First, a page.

Obama, likely reacting to polling, endorses Bennet on teleconference

On a town-hall style press conference call Tuesday night, President Barack Obama joined Sen. Michael Bennet to present his reasons Democratic voters should choose the incumbent Democratic senator as their candidate over former state Speaker of the House Andrew Romanoff in Tuesday’s primary election.

President Barack Obama in Denver in 2008. (Photo/Jason Kosena)

Obama recalled Bennet’s experience in education and finance, saying the senator had taken the hard votes that made him want Bennet by his side going forward. Romanoff has said he is battling not just Bennet but also the Washington establishment.

“Make sure to go out there guys and cast your ballots for Michael, and I know he will be one of the best senators that Colorado has ever had,” Obama said to a telephone audience.

Obama did not take questions.

Explaining that Bennet has been a breath of fresh air in Washington and a man who bucks the status quo of those who want to be something as opposed to those who want to do something because they care, Obama continued to praise the senator’s skill in Washington and his willingness to take hard votes.

Bennet has become the go-to guy for reforming America’s schools in Congress due to the work he did in Colorado, Obama said, adding the former superintendent of Denver Public Schools has stood up to insurance lobbyists, corporations, credit card companies, and was one of the key lawmakers in passing Wall Street reform.

“Michael has been as good of senator as I expected him to be when I first met him when he was still head of the public schools in Denver,” Obama said.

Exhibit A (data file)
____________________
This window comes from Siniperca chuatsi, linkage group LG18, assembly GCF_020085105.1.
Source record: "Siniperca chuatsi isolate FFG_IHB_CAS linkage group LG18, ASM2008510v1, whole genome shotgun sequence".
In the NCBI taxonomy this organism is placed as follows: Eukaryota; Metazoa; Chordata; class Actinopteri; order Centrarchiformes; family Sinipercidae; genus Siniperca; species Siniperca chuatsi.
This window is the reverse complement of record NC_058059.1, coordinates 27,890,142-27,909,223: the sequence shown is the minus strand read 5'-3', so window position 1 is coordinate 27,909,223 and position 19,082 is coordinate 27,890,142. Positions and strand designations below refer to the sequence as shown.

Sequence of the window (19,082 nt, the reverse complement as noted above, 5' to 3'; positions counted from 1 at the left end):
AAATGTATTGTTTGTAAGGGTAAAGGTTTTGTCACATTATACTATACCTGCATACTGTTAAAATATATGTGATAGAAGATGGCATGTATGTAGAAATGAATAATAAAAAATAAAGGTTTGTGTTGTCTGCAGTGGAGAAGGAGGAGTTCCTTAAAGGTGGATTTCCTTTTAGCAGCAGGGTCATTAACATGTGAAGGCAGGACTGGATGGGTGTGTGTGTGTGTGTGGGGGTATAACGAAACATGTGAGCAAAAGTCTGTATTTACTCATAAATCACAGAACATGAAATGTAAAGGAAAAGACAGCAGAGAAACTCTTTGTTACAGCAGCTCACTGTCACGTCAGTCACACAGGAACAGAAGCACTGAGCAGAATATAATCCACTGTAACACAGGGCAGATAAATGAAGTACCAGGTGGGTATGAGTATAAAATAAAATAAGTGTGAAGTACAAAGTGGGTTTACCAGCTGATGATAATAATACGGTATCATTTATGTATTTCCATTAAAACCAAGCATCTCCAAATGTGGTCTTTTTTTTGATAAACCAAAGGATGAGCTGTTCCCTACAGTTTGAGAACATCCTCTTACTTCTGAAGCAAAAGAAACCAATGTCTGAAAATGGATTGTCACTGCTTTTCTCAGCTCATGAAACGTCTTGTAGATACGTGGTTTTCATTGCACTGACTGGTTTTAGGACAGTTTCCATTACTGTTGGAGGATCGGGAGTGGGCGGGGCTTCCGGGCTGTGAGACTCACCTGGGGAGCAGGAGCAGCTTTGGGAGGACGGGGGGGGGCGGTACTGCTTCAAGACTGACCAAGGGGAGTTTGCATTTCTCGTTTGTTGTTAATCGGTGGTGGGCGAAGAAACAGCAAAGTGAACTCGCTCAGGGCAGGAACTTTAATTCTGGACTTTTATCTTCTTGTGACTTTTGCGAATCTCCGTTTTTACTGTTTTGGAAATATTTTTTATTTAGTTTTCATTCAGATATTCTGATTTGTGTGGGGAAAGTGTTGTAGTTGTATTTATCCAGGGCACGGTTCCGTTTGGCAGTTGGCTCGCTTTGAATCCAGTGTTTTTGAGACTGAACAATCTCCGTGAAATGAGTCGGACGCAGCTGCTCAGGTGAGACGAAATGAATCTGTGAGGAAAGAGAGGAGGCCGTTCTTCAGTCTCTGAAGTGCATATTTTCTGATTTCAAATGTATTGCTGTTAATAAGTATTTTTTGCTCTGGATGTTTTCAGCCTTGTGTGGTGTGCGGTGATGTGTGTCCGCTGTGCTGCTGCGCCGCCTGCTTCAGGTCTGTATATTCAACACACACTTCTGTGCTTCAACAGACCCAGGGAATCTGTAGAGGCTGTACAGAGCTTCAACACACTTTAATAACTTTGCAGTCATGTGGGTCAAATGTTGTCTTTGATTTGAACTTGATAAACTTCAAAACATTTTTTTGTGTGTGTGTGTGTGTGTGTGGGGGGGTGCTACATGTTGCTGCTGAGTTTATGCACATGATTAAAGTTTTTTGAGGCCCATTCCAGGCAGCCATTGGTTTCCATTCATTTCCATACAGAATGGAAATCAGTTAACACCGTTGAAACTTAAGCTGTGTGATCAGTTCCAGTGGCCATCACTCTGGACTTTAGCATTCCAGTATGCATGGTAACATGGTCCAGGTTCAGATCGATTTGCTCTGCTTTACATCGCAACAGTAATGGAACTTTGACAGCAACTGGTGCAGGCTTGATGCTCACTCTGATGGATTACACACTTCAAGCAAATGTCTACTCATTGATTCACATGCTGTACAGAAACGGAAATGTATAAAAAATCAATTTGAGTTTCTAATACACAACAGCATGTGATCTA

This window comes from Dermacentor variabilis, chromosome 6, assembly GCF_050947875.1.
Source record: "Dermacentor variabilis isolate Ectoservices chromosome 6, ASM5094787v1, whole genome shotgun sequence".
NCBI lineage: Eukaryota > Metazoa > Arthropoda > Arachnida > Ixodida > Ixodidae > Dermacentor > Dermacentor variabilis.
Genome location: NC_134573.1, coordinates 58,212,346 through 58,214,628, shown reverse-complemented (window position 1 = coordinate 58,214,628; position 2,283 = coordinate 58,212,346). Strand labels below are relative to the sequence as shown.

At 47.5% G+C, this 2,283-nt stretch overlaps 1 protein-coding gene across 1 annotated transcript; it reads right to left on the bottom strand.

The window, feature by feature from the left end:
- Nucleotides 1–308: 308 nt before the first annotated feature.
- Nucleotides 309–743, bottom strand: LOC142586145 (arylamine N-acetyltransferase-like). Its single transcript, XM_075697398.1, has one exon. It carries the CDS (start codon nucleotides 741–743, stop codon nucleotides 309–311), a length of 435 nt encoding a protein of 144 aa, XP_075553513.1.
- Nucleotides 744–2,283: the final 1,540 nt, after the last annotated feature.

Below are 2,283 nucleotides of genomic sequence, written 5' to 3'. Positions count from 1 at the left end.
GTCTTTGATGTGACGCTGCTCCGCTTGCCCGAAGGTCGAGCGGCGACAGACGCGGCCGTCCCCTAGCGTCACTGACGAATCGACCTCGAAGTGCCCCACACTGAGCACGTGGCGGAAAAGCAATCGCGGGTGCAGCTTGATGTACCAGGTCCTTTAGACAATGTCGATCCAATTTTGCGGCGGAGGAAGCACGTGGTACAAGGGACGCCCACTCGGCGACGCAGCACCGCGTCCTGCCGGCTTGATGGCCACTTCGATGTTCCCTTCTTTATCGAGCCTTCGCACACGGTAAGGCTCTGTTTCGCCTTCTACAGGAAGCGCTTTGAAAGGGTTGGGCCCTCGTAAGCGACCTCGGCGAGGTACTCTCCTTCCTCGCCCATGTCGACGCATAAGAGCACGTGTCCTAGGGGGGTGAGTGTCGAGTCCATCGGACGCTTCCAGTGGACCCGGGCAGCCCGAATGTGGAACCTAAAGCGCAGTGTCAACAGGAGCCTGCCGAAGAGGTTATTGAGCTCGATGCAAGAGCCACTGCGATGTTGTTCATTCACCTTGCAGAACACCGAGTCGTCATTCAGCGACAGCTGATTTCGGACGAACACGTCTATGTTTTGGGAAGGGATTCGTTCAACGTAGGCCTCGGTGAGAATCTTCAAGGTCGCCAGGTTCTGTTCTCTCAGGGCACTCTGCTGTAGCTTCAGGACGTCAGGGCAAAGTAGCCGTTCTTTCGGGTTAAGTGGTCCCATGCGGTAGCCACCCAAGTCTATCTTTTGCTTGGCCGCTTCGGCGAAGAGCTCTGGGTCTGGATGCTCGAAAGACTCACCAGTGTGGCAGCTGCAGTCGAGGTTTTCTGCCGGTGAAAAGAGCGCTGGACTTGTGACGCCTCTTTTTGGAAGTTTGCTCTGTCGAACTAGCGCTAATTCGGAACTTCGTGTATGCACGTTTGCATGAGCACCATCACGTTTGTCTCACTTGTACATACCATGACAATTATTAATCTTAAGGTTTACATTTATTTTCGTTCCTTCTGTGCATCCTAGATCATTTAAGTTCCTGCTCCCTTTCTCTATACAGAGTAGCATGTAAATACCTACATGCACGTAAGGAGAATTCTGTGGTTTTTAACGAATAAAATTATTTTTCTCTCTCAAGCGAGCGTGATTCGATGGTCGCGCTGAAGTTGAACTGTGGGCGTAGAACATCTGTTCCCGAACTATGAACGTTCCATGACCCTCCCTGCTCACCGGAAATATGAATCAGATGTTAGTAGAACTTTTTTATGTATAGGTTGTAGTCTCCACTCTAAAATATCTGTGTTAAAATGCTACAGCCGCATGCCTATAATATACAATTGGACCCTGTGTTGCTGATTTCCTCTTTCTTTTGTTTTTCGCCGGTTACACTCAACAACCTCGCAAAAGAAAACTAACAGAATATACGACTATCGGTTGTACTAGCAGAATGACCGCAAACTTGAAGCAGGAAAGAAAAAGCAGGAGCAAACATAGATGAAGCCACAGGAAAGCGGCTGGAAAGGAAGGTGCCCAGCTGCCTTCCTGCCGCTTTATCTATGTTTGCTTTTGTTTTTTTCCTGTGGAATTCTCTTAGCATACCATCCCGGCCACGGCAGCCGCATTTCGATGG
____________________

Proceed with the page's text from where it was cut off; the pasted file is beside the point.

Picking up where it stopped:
Obama, who penned Bennet’s conference call into his schedule only Tuesday during the day, referenced recent attack ads against Bennet. Obama said those “were politics as usual, but added that Bennet was not playing politics.”

It seems likely that recent polling showing a near statistical dead heat between Romanoff and Bennet, with the incumbent up only three points, led to the president’s appearance on the call.

During his ballot-drop event on Friday, Romanoff said that he would be willing to stand up against his party if elected. In fact, he said he was doing that by running, explaining Washington did not want him running in the race.

“I am doing that right now by running against the wishes of the Washington establishment,” Romanoff said. “I am not running to represent Washington; I am running to represent the people of Colorado.”

However, Bennet challenged accusations he said Romanoff had made that the president was trying to manipulate the vote in Colorado at a similar ballot dropping event in Northwest Denver. Bennet told supporters that Obama had chosen to support him well before Romanoff entered the race and that his help and endorsement did not constitute manipulation.

“There has been complaining on the other side that the president has somehow been interfering in a Democratic primary,” Bennet said. “The facts are these: I came into the job, the president endorsed me … and then my primary opponent decided to get in the race nine months later. So I don’t think that it is fair for him to say President Obama reached out to interfere in the primary. President Obama reached out to support somebody who is supporting work he is trying to get done in Washington.”

Obama concluded the call saying Bennet had the right insight for the future of America.

“The main reason I am on this call is to make sure that everybody who is listening is thinking not about the next election but the next generation. That is how Michael approaches his job,” Obama said.

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